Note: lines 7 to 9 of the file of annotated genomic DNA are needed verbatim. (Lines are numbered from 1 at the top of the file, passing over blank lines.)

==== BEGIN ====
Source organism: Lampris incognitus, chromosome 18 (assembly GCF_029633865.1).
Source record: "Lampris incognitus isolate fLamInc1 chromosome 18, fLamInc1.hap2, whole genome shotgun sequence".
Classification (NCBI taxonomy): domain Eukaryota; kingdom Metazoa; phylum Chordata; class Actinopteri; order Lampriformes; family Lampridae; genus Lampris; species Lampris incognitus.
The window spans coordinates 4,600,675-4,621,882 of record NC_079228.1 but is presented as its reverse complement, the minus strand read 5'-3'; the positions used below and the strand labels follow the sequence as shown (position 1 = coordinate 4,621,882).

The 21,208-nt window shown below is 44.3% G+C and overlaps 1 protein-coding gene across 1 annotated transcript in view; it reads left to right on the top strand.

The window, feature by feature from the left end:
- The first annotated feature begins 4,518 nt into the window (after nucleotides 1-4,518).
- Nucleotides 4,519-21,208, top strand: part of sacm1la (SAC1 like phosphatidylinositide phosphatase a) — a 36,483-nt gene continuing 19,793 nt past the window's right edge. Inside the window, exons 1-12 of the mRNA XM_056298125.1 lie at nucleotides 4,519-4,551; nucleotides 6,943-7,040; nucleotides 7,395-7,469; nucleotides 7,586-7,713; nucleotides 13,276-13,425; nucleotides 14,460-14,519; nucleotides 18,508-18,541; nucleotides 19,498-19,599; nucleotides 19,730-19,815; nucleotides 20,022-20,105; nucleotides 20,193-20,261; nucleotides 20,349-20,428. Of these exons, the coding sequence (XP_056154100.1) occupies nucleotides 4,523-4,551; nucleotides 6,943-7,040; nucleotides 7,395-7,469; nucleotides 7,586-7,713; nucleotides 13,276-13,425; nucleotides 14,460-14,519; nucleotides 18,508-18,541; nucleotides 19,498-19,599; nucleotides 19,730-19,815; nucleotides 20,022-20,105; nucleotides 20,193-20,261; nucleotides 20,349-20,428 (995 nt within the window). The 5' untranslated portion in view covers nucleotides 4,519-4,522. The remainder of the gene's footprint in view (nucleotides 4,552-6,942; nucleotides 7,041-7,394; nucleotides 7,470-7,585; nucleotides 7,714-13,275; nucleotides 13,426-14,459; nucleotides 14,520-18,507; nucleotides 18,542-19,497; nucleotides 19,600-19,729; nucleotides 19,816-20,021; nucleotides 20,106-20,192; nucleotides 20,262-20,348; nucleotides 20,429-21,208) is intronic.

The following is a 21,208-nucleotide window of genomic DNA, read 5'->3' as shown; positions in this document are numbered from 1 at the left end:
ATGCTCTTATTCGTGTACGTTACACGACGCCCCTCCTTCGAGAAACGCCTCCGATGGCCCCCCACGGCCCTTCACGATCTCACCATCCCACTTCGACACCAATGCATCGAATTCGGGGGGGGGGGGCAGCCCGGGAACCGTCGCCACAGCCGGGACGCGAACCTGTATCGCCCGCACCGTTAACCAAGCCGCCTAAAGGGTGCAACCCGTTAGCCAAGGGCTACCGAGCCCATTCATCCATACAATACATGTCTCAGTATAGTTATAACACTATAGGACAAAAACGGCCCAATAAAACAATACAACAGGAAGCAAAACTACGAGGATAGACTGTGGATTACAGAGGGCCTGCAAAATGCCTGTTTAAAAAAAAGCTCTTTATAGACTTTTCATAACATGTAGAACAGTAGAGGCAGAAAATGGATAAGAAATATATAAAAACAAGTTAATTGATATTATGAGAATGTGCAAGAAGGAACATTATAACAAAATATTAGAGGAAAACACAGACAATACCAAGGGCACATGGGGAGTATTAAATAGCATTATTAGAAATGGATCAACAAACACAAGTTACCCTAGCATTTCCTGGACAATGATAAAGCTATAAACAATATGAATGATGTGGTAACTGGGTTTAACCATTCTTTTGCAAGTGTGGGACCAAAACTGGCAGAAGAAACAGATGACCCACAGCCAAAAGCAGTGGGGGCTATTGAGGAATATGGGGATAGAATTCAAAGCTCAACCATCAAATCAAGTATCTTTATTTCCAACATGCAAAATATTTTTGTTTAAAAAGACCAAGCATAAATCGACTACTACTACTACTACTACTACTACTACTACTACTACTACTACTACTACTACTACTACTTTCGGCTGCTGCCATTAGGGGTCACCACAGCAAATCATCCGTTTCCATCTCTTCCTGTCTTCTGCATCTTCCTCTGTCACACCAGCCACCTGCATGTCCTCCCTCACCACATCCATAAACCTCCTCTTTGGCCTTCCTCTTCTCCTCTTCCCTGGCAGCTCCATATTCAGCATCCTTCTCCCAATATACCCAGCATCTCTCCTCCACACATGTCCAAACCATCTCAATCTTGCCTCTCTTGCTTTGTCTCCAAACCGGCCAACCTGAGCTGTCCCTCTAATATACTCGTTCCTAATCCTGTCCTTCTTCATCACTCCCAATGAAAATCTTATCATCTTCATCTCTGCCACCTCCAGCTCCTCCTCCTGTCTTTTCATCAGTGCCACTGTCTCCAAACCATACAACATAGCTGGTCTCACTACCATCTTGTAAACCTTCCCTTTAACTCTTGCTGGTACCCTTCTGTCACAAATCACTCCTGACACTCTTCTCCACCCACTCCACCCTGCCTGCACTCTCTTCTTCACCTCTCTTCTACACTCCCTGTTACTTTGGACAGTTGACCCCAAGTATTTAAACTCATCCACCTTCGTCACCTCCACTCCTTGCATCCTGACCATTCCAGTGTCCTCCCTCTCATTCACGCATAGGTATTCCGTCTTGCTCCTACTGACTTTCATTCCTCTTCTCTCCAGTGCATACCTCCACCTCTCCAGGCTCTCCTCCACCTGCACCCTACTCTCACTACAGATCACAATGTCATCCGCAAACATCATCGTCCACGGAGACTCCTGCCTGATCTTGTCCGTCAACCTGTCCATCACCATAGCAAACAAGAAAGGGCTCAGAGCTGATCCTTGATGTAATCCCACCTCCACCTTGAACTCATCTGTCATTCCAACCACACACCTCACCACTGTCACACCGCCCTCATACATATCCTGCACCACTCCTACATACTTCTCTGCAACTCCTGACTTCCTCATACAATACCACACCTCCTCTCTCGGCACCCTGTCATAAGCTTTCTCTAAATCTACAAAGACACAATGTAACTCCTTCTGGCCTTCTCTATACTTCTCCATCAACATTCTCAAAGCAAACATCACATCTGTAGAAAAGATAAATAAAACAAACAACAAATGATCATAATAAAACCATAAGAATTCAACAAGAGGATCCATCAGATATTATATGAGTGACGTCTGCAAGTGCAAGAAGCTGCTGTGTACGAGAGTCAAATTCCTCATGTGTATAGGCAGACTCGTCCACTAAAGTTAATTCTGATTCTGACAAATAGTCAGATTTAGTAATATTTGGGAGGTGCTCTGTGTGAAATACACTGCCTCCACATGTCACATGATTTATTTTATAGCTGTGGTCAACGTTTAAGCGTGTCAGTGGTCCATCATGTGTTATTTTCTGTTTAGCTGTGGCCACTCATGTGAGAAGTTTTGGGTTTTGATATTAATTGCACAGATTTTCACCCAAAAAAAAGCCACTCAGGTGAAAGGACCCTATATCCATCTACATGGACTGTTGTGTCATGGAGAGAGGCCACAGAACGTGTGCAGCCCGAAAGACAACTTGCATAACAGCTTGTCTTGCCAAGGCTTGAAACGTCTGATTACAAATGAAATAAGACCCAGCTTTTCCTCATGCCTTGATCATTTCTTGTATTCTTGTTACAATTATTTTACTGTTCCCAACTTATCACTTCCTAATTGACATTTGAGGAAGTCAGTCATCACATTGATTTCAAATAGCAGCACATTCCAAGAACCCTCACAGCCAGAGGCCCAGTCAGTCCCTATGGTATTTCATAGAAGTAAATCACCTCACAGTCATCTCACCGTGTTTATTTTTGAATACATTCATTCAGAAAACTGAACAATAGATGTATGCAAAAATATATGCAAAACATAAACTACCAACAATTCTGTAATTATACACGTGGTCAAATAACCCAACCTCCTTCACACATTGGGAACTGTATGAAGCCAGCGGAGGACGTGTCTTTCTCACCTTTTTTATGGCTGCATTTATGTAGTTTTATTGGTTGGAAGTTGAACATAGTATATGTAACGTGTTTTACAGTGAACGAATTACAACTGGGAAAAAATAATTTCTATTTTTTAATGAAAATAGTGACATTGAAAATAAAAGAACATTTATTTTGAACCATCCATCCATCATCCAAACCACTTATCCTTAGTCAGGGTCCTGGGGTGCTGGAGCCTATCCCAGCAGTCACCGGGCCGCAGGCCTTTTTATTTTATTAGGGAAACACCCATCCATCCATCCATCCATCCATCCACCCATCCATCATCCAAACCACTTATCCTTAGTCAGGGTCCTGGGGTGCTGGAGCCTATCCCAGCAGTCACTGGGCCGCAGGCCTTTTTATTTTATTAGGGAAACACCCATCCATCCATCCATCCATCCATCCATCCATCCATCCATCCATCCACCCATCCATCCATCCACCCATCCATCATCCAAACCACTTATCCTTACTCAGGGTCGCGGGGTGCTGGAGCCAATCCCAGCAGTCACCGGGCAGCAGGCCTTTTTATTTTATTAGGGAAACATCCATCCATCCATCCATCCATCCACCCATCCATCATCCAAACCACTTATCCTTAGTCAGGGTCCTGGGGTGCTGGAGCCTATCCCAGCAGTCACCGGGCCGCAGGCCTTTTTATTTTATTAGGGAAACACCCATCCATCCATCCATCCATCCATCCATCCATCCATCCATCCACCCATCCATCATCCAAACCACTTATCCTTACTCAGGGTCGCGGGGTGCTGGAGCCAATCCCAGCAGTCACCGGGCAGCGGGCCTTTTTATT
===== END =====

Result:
- The first annotated feature begins 4,518 nt into the window (after nucleotides 1-4,518).
- Nucleotides 4,519-21,208, top strand: part of sacm1la (SAC1 like phosphatidylinositide phosphatase a) — a 36,483-nt gene continuing 19,793 nt past the window's right edge. Inside the window, exons 1-12 of the mRNA XM_056298125.1 lie at nucleotides 4,519-4,551; nucleotides 6,943-7,040; nucleotides 7,395-7,469; nucleotides 7,586-7,713; nucleotides 13,276-13,425; nucleotides 14,460-14,519; nucleotides 18,508-18,541; nucleotides 19,498-19,599; nucleotides 19,730-19,815; nucleotides 20,022-20,105; nucleotides 20,193-20,261; nucleotides 20,349-20,428. Of these exons, the coding sequence (XP_056154100.1) occupies nucleotides 4,523-4,551; nucleotides 6,943-7,040; nucleotides 7,395-7,469; nucleotides 7,586-7,713; nucleotides 13,276-13,425; nucleotides 14,460-14,519; nucleotides 18,508-18,541; nucleotides 19,498-19,599; nucleotides 19,730-19,815; nucleotides 20,022-20,105; nucleotides 20,193-20,261; nucleotides 20,349-20,428 (995 nt within the window). The 5' untranslated portion in view covers nucleotides 4,519-4,522. The remainder of the gene's footprint in view (nucleotides 4,552-6,942; nucleotides 7,041-7,394; nucleotides 7,470-7,585; nucleotides 7,714-13,275; nucleotides 13,426-14,459; nucleotides 14,520-18,507; nucleotides 18,542-19,497; nucleotides 19,600-19,729; nucleotides 19,816-20,021; nucleotides 20,106-20,192; nucleotides 20,262-20,348; nucleotides 20,429-21,208) is intronic.

The following is a 21,208-nucleotide window of genomic DNA, read 5'->3' as shown; positions in this document are numbered from 1 at the left end: